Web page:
Three Conditions of NK Reformation: Ryu Geun Il

[imText1]Ryu Geun Il, former editor-in-chief of the Daily Chosun, said on Saturday that the so called “Sunshine Policy” and call for inter-Korean nationalism did not lead North Korea’s reform but only South’s disarmament and dissolution.

In the 1st Hwang Jang Yop Democracy Ideology Forum held by the ‘Democratic Ideology Society,’ Ryu expressed his opinion on the sunshine policy while agreeing with Hwang, former NK international affairs secretary and president of the North Korean Democratization Alliance, on the necessity of North Korea’s change in order to maintain peace on the Korean Peninsula and for the North Koreans to pursue happiness.

Ryu’s definition of ‘change in North Korea’ is to ‘end Kim Jong Il’s totalitarian dictatorship and his anti-reform, anti-human rights policies.’

The final destination is, Ryu said, North Korea’s transformation into a liberal democracy. Nevertheless, since China would never allow the U.S. and South Korean military presence on the Yalu River, Ryu added, one of the more realistic scenarios would be a Chinese-type reform government instead of Kim Jong Il’s totalitarian regime in Pyongyang while maintaining the division between the North and South.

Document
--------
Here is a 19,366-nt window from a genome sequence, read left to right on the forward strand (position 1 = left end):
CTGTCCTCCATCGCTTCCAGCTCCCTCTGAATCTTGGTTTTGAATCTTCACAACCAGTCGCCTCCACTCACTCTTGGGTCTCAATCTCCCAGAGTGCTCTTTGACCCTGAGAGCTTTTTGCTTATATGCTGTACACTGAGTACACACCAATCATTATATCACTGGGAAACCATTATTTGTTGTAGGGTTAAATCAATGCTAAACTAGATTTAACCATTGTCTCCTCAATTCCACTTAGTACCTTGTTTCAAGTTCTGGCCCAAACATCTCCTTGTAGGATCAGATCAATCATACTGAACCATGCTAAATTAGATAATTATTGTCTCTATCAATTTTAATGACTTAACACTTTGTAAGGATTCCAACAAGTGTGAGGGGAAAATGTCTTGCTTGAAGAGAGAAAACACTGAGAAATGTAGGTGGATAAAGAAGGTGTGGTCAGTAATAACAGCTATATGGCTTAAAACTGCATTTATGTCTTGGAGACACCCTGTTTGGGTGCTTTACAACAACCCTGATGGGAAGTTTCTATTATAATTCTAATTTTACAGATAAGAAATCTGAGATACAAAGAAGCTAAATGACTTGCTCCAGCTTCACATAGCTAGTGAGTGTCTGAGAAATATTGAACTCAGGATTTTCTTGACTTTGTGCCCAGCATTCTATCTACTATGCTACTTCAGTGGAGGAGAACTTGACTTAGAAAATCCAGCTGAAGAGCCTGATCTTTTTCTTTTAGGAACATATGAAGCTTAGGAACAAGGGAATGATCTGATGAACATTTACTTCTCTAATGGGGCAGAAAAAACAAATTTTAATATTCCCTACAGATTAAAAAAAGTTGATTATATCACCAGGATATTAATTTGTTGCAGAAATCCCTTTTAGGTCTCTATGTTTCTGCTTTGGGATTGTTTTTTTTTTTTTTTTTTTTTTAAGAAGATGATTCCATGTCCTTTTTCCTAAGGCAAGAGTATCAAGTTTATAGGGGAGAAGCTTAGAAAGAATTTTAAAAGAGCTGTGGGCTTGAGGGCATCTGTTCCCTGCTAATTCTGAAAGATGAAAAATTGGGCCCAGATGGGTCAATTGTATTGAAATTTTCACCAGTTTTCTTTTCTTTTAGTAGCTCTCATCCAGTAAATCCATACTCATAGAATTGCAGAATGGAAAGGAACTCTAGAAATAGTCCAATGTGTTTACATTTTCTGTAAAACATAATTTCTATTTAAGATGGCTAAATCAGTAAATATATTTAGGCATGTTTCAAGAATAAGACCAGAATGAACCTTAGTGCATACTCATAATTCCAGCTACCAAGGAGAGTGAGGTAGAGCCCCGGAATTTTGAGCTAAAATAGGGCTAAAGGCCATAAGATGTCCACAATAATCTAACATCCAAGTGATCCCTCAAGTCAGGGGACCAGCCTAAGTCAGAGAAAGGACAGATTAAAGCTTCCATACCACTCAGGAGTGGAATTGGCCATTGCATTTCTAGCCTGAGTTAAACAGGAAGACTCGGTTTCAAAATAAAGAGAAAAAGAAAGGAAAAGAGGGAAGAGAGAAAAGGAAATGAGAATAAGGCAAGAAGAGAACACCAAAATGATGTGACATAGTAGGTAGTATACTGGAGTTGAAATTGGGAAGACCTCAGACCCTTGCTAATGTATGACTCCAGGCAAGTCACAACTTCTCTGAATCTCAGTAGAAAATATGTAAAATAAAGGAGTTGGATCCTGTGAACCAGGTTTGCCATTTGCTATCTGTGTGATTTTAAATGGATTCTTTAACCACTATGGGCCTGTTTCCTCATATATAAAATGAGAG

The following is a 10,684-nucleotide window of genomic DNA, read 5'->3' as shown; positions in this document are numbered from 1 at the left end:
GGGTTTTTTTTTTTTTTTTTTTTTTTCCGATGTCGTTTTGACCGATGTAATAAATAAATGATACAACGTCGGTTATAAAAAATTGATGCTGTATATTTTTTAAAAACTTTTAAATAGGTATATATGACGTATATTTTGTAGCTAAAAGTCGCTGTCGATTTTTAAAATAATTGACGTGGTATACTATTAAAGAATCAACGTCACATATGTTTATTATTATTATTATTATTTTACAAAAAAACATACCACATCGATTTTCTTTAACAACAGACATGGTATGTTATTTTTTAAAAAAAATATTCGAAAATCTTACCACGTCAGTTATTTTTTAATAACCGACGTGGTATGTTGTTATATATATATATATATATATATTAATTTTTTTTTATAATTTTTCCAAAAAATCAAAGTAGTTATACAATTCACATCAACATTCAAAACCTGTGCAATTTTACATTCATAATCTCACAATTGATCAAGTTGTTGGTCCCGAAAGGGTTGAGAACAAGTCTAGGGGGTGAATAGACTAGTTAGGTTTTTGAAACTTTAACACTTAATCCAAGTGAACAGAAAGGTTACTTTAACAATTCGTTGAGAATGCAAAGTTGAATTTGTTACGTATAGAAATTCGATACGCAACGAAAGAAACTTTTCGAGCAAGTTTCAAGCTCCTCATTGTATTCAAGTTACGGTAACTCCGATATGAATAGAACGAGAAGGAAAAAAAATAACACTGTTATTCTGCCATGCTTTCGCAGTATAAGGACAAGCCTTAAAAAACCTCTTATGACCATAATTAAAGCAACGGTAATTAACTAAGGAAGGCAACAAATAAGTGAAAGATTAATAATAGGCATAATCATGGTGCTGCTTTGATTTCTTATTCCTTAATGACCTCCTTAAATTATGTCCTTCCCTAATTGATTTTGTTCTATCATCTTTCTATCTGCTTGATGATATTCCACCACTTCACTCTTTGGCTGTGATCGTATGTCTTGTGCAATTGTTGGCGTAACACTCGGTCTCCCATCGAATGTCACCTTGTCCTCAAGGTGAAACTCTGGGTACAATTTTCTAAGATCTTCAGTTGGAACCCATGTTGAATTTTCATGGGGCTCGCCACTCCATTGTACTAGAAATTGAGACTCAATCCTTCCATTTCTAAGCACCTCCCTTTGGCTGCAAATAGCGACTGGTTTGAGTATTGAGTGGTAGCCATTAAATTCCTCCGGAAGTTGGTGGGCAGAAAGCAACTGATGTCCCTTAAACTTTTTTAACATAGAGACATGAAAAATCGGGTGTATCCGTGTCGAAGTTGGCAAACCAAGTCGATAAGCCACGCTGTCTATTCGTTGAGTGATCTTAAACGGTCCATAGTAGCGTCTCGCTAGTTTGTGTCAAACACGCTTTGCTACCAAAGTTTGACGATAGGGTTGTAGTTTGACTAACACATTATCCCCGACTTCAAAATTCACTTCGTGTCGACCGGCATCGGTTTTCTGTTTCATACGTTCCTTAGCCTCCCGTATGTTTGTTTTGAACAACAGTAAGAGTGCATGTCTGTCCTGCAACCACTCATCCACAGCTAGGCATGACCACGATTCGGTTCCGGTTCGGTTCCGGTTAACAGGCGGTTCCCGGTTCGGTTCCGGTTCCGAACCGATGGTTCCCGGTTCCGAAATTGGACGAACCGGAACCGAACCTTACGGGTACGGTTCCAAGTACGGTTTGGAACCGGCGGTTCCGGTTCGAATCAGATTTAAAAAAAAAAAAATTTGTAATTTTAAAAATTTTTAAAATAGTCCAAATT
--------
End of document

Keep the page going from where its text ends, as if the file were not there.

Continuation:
“North Korea will be a buffer-zone between the U.S. and China. Although China’s strategic interest is guaranteed, it might be needed to station international peace keeping forces in North Korea to hold Chinese intervention into the Korean Peninsula in check,” Ryu said.

Also, Ryu suggested that within such framework, North Korea without Kim Jong Il would abandon WMD and pursue policies of reformation, market economy, foreign investment and improvement of people’s living conditions.

Lee Dong bok, another debater at the Forum and representative of the North Korean Democracy Forum, agreed with Hwang’s assertion to remove the Kim dictatorship in order to solve the fundamental problem of the Korean Peninsula.

Lee articulated three conditions of North Korea’s commencement of Chinese-type reformation and openness; end to the personal cult of Kim, establishment of the rule of law, and market economy.

“If the three conditions are not met,” Lee argued, “there cannot be real reform and openness, and the South Korean government, in cooperation with the U.S., must persuade Beijing to lead North Korea’s transformation.”

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